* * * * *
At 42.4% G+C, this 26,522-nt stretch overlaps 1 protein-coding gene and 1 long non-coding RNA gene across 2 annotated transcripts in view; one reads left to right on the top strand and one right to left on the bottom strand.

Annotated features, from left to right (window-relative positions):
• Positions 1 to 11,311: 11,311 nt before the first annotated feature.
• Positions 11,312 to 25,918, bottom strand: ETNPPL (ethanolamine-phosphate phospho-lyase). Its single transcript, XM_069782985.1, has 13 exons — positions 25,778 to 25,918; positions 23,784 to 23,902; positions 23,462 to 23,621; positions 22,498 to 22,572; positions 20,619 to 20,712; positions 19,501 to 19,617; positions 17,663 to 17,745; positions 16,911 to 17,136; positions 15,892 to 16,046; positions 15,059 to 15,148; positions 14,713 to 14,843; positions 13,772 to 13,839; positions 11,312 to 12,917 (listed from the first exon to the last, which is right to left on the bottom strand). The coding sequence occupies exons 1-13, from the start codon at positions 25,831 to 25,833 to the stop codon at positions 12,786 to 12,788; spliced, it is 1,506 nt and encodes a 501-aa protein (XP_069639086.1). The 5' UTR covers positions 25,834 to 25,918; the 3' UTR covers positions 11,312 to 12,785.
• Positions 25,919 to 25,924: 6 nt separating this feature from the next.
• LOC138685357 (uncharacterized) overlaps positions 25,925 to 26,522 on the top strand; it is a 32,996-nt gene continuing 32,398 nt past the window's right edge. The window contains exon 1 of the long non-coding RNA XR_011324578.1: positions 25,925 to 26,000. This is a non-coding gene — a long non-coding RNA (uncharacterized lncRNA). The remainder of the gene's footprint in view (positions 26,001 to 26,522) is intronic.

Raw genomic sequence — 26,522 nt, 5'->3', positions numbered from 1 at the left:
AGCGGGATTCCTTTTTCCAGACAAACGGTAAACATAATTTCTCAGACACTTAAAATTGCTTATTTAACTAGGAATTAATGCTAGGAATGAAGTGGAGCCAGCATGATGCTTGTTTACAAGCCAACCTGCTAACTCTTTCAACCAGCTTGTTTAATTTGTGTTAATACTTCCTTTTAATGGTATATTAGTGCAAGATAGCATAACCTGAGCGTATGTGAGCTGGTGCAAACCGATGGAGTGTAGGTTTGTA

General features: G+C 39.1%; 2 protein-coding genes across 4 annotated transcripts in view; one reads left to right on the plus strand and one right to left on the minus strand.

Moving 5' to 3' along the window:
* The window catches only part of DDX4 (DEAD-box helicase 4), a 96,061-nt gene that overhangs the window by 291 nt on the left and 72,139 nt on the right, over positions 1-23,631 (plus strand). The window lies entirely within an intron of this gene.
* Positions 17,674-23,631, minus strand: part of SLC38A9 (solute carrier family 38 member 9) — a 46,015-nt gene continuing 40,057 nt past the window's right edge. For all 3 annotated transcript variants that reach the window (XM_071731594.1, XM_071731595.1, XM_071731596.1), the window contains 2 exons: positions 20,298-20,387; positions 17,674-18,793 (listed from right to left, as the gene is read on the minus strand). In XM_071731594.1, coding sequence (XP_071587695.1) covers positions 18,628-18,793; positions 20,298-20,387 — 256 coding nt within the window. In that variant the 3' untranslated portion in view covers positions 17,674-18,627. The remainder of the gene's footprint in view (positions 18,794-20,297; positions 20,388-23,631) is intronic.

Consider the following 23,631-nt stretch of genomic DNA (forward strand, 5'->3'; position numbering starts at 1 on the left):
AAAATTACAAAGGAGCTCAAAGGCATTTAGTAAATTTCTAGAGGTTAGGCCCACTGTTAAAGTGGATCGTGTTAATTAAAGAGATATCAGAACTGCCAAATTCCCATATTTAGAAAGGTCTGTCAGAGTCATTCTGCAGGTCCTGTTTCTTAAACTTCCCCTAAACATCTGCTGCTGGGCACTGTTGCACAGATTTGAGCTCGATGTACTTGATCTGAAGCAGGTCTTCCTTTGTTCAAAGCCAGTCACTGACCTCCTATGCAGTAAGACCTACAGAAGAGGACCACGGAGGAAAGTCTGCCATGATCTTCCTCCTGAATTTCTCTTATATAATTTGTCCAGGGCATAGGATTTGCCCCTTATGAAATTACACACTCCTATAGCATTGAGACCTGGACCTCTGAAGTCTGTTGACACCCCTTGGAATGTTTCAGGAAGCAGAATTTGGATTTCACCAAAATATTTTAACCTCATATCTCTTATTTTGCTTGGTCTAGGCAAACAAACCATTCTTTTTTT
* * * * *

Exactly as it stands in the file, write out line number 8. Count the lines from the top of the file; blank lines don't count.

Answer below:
AGCGGGATTCCTTTTTCCAGACAAACGGTAAACATAATTTCTCAGACACTTAAAATTGCTTATTTAACTAGGAATTAATGCTAGGAATGAAGTGGAGCCAGCATGATGCTTGTTTACAAGCCAACCTGCTAACTCTTTCAACCAGCTTGTTTAATTTGTGTTAATACTTCCTTTTAATGGTATATTAGTGCAAGATAGCATAACCTGAGCGTATGTGAGCTGGTGCAAACCGATGGAGTGTAGGTTTGTA